Though the trip up the mountain was short, she cried the entire time, reaffirming to me I had made the right decision not to bring her the thousand miles to our new home. 
But how do you numb the thoughts of “Bad, bad cat owner”? while the cat cries on.

But escrow didn’t close as planned. 

Each week has been an experiment on “how can I make dinner without this?”
I bought instant potatoes (thought my son was going hunting). When I came to the last of the box and it wasn’t enough for dinner, I added instant rice.
It gave a rather “cement-mortar” texture that the boys called “unique” and “maybe like grits.” But thanked me and ate it. 

And the toilet paper! I didn’t buy what I normally get. Who needs 36 rolls for one more week?
But how was I to know that all toilet paper is not made equal?
This brand was like sand paper, especially on my nose.

The days have lengthened, not only because of the season, but because there is nothing for me to do.
Escrow hasn’t closed. Each week becomes another wait and see.
The realtor labeled our escrow #10 in craziest of his 1000’s he’s sold.
Crazy or not, we wait.
We are into week four of the extended escrow.
At least we stay in our own house. The buyers have nowhere to go.

Because of the wait, I have time to pick up acorns.
I go back to my acorn picking.

They fall from the tree olive green, but as the sun kisses them with its fall heat, they turn an earthy brown. I like both colors, but know when I toast them to remove any bugs, they will all be brown or maybe olive green instead of wasabi green.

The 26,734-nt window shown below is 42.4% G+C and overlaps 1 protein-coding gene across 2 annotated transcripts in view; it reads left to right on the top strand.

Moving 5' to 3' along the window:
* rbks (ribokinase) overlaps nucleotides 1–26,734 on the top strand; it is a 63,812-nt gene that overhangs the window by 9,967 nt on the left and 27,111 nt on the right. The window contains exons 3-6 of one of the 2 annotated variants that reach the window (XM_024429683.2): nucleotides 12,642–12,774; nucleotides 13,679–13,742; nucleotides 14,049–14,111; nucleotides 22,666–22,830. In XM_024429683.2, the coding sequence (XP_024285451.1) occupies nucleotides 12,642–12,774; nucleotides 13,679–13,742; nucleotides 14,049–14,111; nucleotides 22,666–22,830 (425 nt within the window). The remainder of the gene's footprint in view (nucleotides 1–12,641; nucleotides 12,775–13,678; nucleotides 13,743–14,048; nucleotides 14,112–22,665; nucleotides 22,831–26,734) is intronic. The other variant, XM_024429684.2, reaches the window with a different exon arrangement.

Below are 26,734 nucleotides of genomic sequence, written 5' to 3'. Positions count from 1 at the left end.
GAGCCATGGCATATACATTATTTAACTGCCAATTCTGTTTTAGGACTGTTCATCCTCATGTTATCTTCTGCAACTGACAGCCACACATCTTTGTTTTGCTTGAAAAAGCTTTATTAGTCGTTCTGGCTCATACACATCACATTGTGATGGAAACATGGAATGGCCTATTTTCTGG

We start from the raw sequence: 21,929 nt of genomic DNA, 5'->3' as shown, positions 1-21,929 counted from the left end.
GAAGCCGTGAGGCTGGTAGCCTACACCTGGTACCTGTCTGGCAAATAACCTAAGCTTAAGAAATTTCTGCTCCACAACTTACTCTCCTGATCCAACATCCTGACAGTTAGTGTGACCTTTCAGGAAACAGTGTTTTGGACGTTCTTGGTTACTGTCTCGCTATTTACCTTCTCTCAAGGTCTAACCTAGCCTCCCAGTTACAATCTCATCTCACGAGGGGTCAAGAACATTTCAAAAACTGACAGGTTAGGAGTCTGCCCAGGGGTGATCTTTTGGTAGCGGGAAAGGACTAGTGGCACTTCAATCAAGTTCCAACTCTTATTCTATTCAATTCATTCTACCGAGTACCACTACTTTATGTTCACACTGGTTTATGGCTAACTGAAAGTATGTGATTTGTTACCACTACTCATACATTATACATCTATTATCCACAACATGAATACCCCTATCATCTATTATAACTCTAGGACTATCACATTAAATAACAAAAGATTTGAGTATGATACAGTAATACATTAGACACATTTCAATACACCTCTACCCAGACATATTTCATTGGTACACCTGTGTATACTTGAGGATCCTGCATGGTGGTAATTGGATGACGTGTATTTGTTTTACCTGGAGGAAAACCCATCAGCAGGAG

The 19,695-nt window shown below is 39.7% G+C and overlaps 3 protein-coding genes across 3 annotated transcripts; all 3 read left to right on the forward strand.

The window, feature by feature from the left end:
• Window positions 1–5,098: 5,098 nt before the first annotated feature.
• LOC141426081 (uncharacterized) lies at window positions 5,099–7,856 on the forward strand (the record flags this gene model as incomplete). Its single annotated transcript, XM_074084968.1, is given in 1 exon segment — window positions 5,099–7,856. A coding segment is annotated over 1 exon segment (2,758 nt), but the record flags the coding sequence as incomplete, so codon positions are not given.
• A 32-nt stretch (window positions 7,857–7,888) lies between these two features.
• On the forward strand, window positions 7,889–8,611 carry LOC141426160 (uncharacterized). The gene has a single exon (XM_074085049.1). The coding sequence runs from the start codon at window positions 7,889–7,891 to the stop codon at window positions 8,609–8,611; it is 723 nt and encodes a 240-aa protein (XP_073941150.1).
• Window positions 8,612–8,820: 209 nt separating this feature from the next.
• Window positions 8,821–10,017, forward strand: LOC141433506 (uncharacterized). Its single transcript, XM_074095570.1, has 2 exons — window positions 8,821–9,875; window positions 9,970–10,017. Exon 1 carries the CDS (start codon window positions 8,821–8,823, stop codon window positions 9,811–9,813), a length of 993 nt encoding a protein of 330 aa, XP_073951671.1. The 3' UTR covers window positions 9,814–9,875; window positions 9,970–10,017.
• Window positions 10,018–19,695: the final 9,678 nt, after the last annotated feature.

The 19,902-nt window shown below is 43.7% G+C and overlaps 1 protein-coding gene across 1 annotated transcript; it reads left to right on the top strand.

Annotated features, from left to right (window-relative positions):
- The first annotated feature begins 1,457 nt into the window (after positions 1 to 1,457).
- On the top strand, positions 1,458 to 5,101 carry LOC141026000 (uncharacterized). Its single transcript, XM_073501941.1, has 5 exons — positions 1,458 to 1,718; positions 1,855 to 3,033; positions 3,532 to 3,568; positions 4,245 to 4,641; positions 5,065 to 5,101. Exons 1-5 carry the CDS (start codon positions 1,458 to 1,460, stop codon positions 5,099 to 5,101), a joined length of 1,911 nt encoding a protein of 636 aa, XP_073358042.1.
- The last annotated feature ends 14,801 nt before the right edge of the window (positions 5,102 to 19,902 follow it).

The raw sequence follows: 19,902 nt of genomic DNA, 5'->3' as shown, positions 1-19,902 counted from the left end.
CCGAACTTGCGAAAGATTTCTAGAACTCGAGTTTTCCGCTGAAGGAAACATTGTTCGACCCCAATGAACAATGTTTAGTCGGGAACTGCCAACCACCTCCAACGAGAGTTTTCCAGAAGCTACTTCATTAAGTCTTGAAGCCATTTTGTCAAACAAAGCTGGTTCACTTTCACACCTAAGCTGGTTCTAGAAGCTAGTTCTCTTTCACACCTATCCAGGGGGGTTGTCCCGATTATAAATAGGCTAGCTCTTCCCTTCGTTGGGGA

Does the color change represent growth or decay?
I’m not sure I want to know.
How does the tree live on as if nothing has changed?

Their caps crunch beneath my feet.
They lay empty, not able to hold the acorn anymore.
But they have done what they were made to do—hold that acorn to the tree until it was time for them to leave.
They are just an empty hole now, like what I feel in my heart for my acorns that are soon leaving.

The oak tree doesn’t seem to miss all these acorns falling from its tree. How does it do it?
I think about my “Good-byes” and can’t.
My German heritage lends for a quick, “Good-bye” so I can turn my head before they see my tears.
Emotions too intense for words leave words unsaid.
Can they feel all them in my hug?

I do not say good-bye to my stuff, although that was hard.
But it is my life-blood that I leave.
Two boys we leave behind. One to finish a school semester then join us in Oklahoma.
Another to start his dream of building a trucking company, but first to get experience.
They both regularly bring me chocolates and flowers.
How did they become so good to me? 

It is one thing to have your child leave for school.
It is another to leave your child.
I was always amazed how mothers were able to drop their children off in kindergarten, let alone watch them go to college.
This—
IS HARD.

I also must leave another son with his growing family.
I was just getting to know our daughter-in-law. 
I feel myself distancing from them, hoping it won't be so hard at the end.
And their little one, who grows bigger every week we see her—
She smiles when she sees me. How do you keep ahold of that?
Will she remember me after we move?
I squeeze an acorn, wishing its imprint could mold her smile into my hand.
I drop the acorn in the bucket.
I know.
It can’t.

How do you prepare yourself for leaving?

As the acorns drop around me, I cannot bare to hear another one drop.
There are too many leaving the tree!
I want to pick them all up and glue them back on!
Defy gravity. Hold on. For. Just. Another. Moment.